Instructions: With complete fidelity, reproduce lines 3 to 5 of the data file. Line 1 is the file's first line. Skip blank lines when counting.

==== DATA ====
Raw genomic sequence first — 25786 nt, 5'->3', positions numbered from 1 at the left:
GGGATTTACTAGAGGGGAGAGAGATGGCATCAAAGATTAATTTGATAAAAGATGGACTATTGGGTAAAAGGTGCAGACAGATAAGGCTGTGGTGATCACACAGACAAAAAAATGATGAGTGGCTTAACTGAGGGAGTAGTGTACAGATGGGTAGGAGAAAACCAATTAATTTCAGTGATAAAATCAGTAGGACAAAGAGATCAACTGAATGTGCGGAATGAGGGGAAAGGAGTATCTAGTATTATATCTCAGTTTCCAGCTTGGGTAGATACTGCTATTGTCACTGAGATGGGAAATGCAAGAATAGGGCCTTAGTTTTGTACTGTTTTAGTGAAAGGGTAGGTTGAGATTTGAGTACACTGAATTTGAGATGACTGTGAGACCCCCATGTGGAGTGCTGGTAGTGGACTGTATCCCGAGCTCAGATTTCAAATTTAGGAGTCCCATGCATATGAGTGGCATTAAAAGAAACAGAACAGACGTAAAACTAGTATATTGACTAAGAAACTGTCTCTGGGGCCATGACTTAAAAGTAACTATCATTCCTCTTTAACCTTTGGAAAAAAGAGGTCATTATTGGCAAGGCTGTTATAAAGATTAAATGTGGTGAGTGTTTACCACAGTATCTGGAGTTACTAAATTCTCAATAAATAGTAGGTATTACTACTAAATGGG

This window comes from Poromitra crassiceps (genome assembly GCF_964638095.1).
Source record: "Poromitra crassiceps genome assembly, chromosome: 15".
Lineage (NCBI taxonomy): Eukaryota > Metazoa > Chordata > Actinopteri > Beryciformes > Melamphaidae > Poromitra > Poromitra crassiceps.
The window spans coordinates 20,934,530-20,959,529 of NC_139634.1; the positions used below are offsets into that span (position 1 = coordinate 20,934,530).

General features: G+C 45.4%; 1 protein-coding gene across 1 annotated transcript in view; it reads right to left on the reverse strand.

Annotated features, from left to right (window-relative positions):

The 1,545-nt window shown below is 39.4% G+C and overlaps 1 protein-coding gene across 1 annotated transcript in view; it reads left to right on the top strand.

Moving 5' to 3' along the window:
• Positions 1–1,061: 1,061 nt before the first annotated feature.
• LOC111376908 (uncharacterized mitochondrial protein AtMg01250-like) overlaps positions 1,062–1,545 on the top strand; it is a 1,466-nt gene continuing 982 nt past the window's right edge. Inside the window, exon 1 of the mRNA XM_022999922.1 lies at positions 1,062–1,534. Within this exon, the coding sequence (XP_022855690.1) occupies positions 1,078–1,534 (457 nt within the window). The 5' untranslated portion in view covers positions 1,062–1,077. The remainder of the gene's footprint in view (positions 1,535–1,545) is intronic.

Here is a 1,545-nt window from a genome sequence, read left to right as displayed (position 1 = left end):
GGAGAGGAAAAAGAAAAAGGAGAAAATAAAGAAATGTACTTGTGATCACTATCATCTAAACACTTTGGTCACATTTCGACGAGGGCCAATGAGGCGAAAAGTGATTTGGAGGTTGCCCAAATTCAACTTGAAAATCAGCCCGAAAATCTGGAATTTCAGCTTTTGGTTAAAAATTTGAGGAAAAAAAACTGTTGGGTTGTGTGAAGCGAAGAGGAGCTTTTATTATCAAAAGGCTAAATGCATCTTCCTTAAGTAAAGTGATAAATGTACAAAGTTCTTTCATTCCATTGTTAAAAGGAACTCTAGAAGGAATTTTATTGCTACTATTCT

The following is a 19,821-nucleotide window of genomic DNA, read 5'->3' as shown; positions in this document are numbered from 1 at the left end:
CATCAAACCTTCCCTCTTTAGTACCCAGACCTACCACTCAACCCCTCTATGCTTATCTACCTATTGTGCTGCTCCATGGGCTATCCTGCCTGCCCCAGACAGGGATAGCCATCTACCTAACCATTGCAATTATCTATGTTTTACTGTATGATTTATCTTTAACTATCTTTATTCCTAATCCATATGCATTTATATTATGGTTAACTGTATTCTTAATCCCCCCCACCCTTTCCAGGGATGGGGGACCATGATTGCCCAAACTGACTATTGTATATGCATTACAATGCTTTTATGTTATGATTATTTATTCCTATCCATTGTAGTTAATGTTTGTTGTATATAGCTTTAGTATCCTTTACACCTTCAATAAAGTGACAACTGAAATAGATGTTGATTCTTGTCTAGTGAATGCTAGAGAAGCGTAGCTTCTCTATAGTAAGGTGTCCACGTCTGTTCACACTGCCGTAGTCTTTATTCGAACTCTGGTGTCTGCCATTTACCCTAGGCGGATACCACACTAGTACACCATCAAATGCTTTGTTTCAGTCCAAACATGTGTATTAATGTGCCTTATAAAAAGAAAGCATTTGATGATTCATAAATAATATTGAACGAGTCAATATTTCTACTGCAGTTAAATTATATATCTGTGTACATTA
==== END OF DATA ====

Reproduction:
This window comes from Poromitra crassiceps (genome assembly GCF_964638095.1).
Source record: "Poromitra crassiceps genome assembly, chromosome: 15".
Lineage (NCBI taxonomy): Eukaryota > Metazoa > Chordata > Actinopteri > Beryciformes > Melamphaidae > Poromitra > Poromitra crassiceps.